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T1 - How does robotic anti-reflux surgery compare with traditional open and laparoscopic techniques

T2 - A cost and outcomes analysis

AU - Owen, Benjamin

AU - Simorov, Anton

AU - Siref, Andy

AU - Shostrom, Valerie

AU - Oleynikov, Dmitry

PY - 2014/5

Y1 - 2014/5

N2 - Background: Conventional laparoscopic fundoplications (CLF) have been the gold standard for Nissen fundoplications (NFs) for two decades. The advent of a robotic approach for fundoplication procedures creates a potential alternative. Thus, we used a national database to examine perioperative outcomes with respect to open, laparoscopic, and robotic approaches. Methods: The University Health System Consortium is an alliance of medical centers, numbering over 115 academic institutions and their 271 affiliated hospitals. We used International Classification of Diseases codes to elicit patients over the age of 18 years who received NF procedures. Results: A total of 12,079 patients of similar demographic background received fundoplication procedures from October 2008 to June 2012. Of those, 2,168 were open fundoplications (OF), 9,572 were CLF, and 339 were robot-assisted laparoscopic fundoplications (RLF). CLF and RLF displayed no significance in mortality (0.1 vs. 0 %; p = 0.5489), morbidity (4.0 vs. 5.6 %; p = 0.1744), length of stay (2.8 ± 3.6 vs. 3.0 ± 3.5; p = 0.3242), and intensive care unit (ICU) cases (8.4 vs. 11.5 %; p = 0.051). However, CLF remained superior, with a lower 30-day re-admission rate (1.8 vs. 3.6 %; p < 0.05) and cost (US$7,968 ± 6,969 vs. US$10,644 ± 6,041; p < 0.05). When RLF was compared with OF, RLF had significantly improved morbidity (5.6 vs. 11 %; p < 0.05), length of stay (6.1 ± 7.2 vs. 3.0 ± 3.5 days; p < 0.05), less ICU admission (11.5 vs. 23.1 %; p <0.05) and less cost (US$10,644 ± 6,041 vs. US$12,766 ± 13,982; p < 0.05). Conclusions: Current data suggests that robot-assisted NF procedures have similar patient outcomes to conventional laparoscopic NF, with the exception of added cost and higher re-admission rate. While the higher costs are expected given the new technology, increasing re-admission rates are concerning and may represent the level of experience of the surgeon as well as the robotic learning curve.

AB - Background: Conventional laparoscopic fundoplications (CLF) have been the gold standard for Nissen fundoplications (NFs) for two decades. The advent of a robotic approach for fundoplication procedures creates a potential alternative. Thus, we used a national database to examine perioperative outcomes with respect to open, laparoscopic, and robotic approaches. Methods: The University Health System Consortium is an alliance of medical centers, numbering over 115 academic institutions and their 271 affiliated hospitals. We used International Classification of Diseases codes to elicit patients over the age of 18 years who received NF procedures. Results: A total of 12,079 patients of similar demographic background received fundoplication procedures from October 2008 to June 2012. Of those, 2,168 were open fundoplications (OF), 9,572 were CLF, and 339 were robot-assisted laparoscopic fundoplications (RLF). CLF and RLF displayed no significance in mortality (0.1 vs. 0 %; p = 0.5489), morbidity (4.0 vs. 5.6 %; p = 0.1744), length of stay (2.8 ± 3.6 vs. 3.0 ± 3.5; p = 0.3242), and intensive care unit (ICU) cases (8.4 vs. 11.5 %; p = 0.051). However, CLF remained superior, with a lower 30-day re-admission rate (1.8 vs. 3.6 %; p < 0.05) and cost (US$7,968 ± 6,969 vs. US$10,644 ± 6,041; p < 0.05). When RLF was compared with OF, RLF had significantly improved morbidity (5.6 vs. 11 %; p < 0.05), length of stay (6.1 ± 7.2 vs. 3.0 ± 3.5 days; p < 0.05), less ICU admission (11.5 vs. 23.1 %; p <0.05) and less cost (US$10,644 ± 6,041 vs. US$12,766 ± 13,982; p < 0.05). Conclusions: Current data suggests that robot-assisted NF procedures have similar patient outcomes to conventional laparoscopic NF, with the exception of added cost and higher re-admission rate. While the higher costs are expected given the new technology, increasing re-admission rates are concerning and may represent the level of experience of the surgeon as well as the robotic learning curve.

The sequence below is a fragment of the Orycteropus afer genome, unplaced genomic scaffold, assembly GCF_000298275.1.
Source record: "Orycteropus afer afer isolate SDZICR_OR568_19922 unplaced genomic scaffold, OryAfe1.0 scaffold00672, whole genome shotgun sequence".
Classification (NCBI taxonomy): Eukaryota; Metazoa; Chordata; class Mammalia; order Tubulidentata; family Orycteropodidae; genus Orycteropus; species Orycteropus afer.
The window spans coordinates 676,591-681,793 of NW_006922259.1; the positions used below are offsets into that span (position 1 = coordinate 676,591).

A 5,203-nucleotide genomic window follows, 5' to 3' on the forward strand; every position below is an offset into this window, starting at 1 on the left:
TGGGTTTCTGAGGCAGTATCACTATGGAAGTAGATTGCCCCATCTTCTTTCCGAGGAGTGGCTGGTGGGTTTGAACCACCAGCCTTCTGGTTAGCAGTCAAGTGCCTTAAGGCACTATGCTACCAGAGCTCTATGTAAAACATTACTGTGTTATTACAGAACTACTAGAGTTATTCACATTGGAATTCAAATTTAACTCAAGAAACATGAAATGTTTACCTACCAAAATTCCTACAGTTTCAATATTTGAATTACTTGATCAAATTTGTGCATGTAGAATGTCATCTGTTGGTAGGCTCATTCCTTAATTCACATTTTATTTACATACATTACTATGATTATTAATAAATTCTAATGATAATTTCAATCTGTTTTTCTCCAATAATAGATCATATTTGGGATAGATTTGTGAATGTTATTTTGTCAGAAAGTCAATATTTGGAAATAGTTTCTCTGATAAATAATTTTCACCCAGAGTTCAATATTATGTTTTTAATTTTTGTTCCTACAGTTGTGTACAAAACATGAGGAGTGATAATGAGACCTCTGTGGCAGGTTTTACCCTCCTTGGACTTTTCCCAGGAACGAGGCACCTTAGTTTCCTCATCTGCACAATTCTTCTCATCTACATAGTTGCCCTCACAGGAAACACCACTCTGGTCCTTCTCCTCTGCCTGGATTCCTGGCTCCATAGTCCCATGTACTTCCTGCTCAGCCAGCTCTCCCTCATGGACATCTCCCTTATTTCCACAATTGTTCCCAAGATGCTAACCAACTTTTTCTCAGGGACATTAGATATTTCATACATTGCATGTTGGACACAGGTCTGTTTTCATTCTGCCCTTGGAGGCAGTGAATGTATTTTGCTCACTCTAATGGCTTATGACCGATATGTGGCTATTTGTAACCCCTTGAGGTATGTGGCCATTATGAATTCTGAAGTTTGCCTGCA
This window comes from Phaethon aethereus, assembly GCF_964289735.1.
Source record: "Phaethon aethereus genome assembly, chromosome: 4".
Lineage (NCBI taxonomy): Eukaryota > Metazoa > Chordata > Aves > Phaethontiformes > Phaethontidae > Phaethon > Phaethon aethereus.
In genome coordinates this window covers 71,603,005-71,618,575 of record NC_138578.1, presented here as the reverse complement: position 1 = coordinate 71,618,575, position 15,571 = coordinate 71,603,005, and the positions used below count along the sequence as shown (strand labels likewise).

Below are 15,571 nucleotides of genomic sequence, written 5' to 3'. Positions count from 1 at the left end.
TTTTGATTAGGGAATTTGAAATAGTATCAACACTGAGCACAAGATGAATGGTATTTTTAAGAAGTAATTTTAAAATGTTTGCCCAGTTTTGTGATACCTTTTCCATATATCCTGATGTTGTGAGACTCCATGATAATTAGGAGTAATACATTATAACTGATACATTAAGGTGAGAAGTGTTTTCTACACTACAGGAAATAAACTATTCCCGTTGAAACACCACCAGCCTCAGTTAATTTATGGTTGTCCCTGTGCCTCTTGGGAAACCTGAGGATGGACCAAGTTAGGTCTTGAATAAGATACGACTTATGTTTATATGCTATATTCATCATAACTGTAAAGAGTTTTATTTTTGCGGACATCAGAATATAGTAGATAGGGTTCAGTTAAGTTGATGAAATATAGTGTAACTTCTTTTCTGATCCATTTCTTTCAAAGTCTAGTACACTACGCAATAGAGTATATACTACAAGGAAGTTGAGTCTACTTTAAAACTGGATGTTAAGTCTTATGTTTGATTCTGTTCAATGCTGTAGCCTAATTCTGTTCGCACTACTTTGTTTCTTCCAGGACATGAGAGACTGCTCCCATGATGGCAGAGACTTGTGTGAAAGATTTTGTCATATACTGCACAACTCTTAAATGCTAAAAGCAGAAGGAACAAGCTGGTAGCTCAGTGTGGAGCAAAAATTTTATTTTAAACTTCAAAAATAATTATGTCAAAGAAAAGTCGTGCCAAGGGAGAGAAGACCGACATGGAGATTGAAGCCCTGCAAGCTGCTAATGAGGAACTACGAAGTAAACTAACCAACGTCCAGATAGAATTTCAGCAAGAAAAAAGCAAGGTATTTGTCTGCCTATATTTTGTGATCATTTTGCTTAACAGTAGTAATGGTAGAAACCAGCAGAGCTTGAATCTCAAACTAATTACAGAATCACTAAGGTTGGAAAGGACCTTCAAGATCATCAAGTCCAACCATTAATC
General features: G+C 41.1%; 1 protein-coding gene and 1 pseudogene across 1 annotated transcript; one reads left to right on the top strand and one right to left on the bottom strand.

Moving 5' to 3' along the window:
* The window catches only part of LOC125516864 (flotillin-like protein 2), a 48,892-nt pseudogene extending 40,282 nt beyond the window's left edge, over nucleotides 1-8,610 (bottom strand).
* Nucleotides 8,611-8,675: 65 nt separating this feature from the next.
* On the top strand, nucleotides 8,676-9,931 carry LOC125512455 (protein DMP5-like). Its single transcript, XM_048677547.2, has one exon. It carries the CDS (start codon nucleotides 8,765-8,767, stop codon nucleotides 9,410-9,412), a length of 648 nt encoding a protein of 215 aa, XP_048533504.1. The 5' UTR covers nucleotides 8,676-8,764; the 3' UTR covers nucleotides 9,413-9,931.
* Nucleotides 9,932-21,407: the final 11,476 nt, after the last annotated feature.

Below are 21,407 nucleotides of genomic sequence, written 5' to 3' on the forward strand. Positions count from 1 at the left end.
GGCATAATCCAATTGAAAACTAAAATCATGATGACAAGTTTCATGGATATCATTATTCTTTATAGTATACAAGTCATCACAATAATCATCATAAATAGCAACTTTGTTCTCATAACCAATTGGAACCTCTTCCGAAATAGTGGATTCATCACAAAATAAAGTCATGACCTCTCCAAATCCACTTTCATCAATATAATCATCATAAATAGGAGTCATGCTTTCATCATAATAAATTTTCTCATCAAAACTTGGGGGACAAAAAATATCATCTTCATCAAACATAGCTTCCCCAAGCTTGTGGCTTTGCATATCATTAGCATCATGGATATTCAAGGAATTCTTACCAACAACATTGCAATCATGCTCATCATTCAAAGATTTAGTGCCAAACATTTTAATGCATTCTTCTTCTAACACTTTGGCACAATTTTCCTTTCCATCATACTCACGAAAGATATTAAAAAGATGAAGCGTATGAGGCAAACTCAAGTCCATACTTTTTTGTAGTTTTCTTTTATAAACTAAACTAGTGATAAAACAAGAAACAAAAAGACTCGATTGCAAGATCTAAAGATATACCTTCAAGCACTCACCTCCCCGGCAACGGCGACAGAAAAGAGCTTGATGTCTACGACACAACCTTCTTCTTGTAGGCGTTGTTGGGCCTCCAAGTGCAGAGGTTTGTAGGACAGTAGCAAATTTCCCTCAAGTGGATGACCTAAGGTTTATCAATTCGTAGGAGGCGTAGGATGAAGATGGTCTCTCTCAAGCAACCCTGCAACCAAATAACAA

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KW - GORD/GERD